Diabetic control predicts surgical site infection risk in orthopaedic trauma patients.

08:00 EDT 20th May 2019 | BioPortfolio

Summary of "Diabetic control predicts surgical site infection risk in orthopaedic trauma patients."

(1) To determine the incidence of surgical site infections (SSIs) in diabetic orthopaedic trauma patients and (2) to establish a protocol for managing diabetes mellitus (DM) in orthopaedic trauma patients.


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This article was published in the following journal.

Name: Journal of orthopaedic trauma
ISSN: 1531-2291


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Medical and Biotech [MESH] Definitions

Infection occurring at the site of a surgical incision.

Physicians or other qualified individuals responsible for implementing and overseeing the policies and procedures followed by a health care facility to reduce the risk of infection to patients and staff.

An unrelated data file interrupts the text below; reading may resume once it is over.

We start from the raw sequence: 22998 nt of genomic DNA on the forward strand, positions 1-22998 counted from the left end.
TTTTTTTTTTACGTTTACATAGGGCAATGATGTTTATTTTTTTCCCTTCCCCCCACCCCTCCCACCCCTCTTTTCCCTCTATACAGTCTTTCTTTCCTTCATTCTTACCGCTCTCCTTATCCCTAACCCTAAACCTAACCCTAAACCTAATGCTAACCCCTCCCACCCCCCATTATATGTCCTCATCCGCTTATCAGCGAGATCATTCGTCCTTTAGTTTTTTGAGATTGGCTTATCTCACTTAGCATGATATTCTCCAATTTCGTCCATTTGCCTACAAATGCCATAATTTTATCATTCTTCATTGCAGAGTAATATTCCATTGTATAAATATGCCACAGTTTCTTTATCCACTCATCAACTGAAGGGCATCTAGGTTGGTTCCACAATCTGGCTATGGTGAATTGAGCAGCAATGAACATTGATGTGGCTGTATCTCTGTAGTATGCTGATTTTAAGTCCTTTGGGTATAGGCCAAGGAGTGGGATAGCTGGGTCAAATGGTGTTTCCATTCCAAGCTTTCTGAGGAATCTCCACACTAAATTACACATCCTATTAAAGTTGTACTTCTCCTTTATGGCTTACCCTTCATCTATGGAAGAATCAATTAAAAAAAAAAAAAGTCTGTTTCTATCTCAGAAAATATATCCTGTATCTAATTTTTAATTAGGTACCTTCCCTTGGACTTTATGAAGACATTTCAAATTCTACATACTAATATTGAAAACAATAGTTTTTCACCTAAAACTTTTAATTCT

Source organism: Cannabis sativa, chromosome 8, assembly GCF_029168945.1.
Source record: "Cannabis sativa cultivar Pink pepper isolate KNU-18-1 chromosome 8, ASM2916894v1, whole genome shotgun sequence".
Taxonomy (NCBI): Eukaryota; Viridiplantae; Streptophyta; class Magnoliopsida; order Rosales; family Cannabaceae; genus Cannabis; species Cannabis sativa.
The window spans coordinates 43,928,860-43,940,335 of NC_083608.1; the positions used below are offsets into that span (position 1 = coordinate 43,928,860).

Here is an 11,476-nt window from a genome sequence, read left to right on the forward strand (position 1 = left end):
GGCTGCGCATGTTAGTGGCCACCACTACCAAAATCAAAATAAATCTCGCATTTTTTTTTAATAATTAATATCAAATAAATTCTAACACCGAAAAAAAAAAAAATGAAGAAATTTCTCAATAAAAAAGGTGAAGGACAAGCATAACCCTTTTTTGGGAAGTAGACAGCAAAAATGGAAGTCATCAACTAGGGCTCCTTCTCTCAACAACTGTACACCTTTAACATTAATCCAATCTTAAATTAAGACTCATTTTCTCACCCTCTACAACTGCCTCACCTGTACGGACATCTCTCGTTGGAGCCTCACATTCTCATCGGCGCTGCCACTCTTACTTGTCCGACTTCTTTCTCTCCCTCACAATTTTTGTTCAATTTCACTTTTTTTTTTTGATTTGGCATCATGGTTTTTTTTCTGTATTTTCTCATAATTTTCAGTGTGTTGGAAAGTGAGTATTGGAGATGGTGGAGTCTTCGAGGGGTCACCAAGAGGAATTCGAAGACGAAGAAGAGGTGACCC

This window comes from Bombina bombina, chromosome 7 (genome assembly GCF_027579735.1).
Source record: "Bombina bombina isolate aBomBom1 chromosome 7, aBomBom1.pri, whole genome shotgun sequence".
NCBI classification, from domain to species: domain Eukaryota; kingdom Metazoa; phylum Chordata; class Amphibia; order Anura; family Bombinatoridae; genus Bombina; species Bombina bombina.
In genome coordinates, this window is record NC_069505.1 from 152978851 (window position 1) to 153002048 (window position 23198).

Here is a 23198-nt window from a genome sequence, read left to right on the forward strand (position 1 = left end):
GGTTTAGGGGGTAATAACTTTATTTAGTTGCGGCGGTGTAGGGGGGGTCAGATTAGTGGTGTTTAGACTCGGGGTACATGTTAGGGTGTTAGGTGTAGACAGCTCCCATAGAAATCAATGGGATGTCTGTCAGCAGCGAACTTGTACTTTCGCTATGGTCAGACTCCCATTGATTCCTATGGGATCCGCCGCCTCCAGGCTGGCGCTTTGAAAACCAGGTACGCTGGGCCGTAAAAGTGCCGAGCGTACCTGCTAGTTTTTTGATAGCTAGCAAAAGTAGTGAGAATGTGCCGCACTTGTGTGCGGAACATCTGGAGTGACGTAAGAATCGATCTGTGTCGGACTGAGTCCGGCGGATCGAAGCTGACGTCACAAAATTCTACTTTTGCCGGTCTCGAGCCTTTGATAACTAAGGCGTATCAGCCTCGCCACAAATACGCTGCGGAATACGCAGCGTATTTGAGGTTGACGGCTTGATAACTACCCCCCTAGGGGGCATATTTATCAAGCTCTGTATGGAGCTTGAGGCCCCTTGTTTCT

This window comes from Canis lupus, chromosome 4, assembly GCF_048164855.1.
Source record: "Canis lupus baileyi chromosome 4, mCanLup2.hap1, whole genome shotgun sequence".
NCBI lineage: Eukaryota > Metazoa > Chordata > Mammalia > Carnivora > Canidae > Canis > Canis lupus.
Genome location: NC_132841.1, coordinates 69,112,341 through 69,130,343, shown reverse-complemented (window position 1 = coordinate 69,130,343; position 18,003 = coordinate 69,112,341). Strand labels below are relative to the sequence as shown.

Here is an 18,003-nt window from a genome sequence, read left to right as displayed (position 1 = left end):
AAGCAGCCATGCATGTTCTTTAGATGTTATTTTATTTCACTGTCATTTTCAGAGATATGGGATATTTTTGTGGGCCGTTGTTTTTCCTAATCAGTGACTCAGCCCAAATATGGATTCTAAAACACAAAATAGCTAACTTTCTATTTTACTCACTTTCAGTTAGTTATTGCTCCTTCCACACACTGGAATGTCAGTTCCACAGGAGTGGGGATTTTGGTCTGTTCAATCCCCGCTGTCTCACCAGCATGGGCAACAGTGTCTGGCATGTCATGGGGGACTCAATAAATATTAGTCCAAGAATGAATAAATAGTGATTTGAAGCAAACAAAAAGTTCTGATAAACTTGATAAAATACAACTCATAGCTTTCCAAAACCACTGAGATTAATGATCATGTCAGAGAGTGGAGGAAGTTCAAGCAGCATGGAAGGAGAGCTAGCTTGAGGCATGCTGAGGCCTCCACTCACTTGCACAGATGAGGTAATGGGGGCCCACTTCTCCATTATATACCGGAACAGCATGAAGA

Common foot problems in persons with DIABETES MELLITUS, caused by any combination of factors such as DIABETIC NEUROPATHIES; PERIPHERAL VASCULAR DISEASES; and INFECTION. With the loss of sensation and poor circulation, injuries and infections often lead to severe foot ulceration, GANGRENE and AMPUTATION.

Sterile clothing worn during surgical procedures to protect the surgical site from sources of contamination.

Peripheral, autonomic, and cranial nerve disorders that are associated with DIABETES MELLITUS. These conditions usually result from diabetic microvascular injury involving small blood vessels that supply nerves (VASA NERVORUM). Relatively common conditions which may be associated with diabetic neuropathy include third nerve palsy (see OCULOMOTOR NERVE DISEASES); MONONEUROPATHY; mononeuropathy multiplex; diabetic amyotrophy; a painful POLYNEUROPATHY; autonomic neuropathy; and thoracoabdominal neuropathy. (From Adams et al., Principles of Neurology, 6th ed, p1325)

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